Lankford described the optimal treatment principle as follows: “Early diagnosis and concomitant early intervention of treatment is the most important factor in the eventual outcome of this disabling condition.” The hand therapist often is the first clinician to identify early onset, which may be precipitous and require immediate intervention. This point is supported by Birklein and associates, who noted that the early initiation of therapy after onset is important before structural changes occur in the affected limb that may compromise pain relief and function. Early recognition of CRPS will also help prevent exacerbation of the condition by the therapist and the patient. Finally the therapist must be mindful that recurrence has been reported to be 1.8%. This recurrence may occur spontaneously or 53% of the time may be related to a second traumatic incident. A delay in the diagnosis and treatment may also add to recurrence.
CRPS may present after a seemingly minor injury, and the presentation will exceed the normally expected reaction and clinical characteristics. Examination should be ongoing and as thorough but as nonprovocative as possible; pain exacerbation must be avoided even if this necessitates delaying some aspects of the examination. It is necessary to rule out any underlying conditions or inciting lesions that would otherwise account for the degree of pain and dysfunction and to establish the presence of the diagnostic criteria listed in Table 116-1 .
CRPS signs and symptoms are dynamic (complex), extend beyond the area of injury (regional), always include disproportionate continuing (pain), and occur in variable combinations (syndrome). The diagnosis of CRPS is primarily clinical; however, predictive value of the symptoms has been reported. In a study of 155 CRPS assessments, Perez and colleagues evaluated the sensitivity and specificity of the diagnostic criteria. They determined that a Visual Analog Scale (VAS) > 3 cm, McGill Pain Questionnaire with more than 6 words, a checked temperature difference of more than 0.4°C, hand volume difference greater than 6.5%, and active range of motion (AROM) limitation greater than 15% could be used as diagnostic indicators for the presence of CRPS I. In addition, the VAS has diagnostically demonstrated a positive correlation with volumetrics, AROM, and joint pain in patients with CRPS.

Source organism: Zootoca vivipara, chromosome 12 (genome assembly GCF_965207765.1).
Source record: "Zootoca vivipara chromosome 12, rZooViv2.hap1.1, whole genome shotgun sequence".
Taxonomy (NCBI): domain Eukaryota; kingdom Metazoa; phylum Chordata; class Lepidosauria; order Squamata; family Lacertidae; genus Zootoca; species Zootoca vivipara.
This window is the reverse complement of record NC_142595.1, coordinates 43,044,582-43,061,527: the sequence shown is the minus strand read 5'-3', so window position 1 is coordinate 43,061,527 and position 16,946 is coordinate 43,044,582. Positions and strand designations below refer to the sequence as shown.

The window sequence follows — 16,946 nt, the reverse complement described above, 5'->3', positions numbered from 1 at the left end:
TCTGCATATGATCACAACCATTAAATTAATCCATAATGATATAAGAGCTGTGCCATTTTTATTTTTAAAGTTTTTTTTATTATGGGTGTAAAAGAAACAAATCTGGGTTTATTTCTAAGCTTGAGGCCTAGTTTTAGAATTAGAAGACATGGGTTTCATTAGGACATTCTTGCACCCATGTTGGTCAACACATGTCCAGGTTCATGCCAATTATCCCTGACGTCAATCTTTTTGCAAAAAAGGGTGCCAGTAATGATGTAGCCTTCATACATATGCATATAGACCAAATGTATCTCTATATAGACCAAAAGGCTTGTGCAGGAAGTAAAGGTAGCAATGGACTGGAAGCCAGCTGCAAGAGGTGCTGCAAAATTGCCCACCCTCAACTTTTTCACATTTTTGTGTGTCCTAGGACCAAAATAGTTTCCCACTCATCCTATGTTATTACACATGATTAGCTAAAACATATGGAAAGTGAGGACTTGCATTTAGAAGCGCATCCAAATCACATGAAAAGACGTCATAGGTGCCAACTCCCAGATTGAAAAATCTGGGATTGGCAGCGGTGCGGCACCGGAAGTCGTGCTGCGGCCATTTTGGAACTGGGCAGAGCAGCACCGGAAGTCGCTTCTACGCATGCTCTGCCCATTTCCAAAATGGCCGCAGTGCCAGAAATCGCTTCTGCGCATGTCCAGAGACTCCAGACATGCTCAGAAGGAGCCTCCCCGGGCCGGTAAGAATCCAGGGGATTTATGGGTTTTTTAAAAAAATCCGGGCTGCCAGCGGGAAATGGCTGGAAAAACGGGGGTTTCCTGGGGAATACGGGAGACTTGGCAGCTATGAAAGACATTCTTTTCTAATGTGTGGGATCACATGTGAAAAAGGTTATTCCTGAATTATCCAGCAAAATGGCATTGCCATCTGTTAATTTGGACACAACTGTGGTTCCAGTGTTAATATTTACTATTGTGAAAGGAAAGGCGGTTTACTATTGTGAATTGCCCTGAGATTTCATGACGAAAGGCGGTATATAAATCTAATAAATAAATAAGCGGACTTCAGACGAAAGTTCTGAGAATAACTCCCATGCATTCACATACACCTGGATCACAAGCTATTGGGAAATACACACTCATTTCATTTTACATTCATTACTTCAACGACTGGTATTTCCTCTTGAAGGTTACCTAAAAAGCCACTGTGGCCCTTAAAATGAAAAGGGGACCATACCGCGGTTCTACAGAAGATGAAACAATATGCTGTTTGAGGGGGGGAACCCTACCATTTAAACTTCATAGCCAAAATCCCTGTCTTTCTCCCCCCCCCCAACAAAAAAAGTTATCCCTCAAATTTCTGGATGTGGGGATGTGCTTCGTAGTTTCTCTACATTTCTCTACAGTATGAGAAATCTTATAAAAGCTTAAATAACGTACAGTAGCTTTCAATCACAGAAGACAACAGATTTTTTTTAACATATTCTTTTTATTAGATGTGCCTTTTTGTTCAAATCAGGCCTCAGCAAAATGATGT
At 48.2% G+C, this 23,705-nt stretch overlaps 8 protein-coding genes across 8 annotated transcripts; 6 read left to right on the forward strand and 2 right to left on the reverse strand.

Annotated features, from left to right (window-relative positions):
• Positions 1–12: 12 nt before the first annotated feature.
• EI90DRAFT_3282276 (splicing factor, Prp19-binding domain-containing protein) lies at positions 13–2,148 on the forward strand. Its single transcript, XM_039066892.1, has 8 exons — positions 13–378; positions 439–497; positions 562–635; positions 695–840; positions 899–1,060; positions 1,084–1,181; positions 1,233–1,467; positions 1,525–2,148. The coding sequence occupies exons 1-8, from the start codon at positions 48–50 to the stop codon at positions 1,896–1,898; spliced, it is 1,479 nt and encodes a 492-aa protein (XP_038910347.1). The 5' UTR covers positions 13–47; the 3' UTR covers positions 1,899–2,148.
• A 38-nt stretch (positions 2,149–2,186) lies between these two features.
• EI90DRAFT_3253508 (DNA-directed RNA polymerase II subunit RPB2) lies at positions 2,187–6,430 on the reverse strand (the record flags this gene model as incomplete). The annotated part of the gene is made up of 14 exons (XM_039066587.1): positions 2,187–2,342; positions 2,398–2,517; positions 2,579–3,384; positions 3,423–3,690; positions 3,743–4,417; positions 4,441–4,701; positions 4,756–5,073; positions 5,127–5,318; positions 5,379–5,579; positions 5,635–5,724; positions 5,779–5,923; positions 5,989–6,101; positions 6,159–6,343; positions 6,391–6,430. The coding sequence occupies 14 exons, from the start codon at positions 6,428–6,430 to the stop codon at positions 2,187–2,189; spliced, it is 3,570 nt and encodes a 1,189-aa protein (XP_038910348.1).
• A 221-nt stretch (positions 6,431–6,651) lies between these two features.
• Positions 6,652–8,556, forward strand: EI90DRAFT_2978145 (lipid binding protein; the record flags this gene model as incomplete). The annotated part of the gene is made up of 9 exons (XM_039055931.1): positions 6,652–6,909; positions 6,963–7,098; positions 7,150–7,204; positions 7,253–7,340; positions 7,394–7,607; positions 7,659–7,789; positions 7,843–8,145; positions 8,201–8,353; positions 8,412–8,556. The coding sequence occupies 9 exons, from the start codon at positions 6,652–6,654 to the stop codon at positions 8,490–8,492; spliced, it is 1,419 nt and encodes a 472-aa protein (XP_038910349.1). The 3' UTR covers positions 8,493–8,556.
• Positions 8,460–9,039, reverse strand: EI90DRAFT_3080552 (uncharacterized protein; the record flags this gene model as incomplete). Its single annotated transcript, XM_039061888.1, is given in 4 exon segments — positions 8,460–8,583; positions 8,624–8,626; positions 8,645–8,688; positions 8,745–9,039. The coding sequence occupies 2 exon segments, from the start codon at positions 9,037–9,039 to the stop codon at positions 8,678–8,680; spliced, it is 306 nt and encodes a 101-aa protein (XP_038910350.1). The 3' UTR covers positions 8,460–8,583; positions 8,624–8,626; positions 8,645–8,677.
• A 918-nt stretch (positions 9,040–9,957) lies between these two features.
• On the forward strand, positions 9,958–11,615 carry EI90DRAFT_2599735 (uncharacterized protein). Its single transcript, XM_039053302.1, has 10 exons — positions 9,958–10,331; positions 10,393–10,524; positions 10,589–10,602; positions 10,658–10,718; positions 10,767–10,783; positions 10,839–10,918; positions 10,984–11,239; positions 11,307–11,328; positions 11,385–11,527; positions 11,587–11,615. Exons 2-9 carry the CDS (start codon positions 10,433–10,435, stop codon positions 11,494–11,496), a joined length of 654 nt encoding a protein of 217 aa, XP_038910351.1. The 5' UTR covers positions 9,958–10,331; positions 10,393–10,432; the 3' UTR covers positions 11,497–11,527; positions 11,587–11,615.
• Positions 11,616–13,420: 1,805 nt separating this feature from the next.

Pain has two basic components: sensory discriminative and affective-motivational. The physiologic component refers to strength and intensity; this may be neurogenically or non-neurogenically mediated by chemicals released in the body. Examples of neurogenic pain mediators are neuropeptides such as substance P and calcitonin gene-related peptides, which are also strong vasodilators. Non-neurogenic pain mediators such as bradykinins, certain antihistamines, prostaglandins, and leukotrienes are the result of connective tissue dysfunction. Dysesthetic pain results from damaged or regenerating nociceptive afferent fibers, which may also affect sympathetic function. The affective-motivational component is the emotional dimension, which allows pain to be perceived as pleasant or unpleasant. It is also the most likely source of variability of response to pain.
Pain assessment includes spatial representation, intensity, and qualitative and temporal components. Chapter 114 provides detailed information on the components of pain assessment. Clinical evaluation should include use of a body diagram indicating areas and types of pain ( Fig. 116-1 ). This can be augmented by the McGill Pain Questionnaire for qualitative evaluation. Quantification of pain intensity can be accomplished with a verbal or visual analog scale. It is important to apply the scale or scales to each area and type of complaint the patient has delineated. The relationship of pain over time, progression since onset, and whether it is constant versus intermittent, also must be addressed. In a study of 145 CRPS patients, Birklein et al. reported that spontaneous pain was present in 75% of the patients. Pain was amplified in 93% of the patients by dependent position, striking, or AROM of the affected limb, greater at night, and with environmental temperature changes. Common descriptors were tearing, burning, stinging, and squeezing. The location was deep (63%), superficial (30%), and continuous (60%) and lancinating (27%).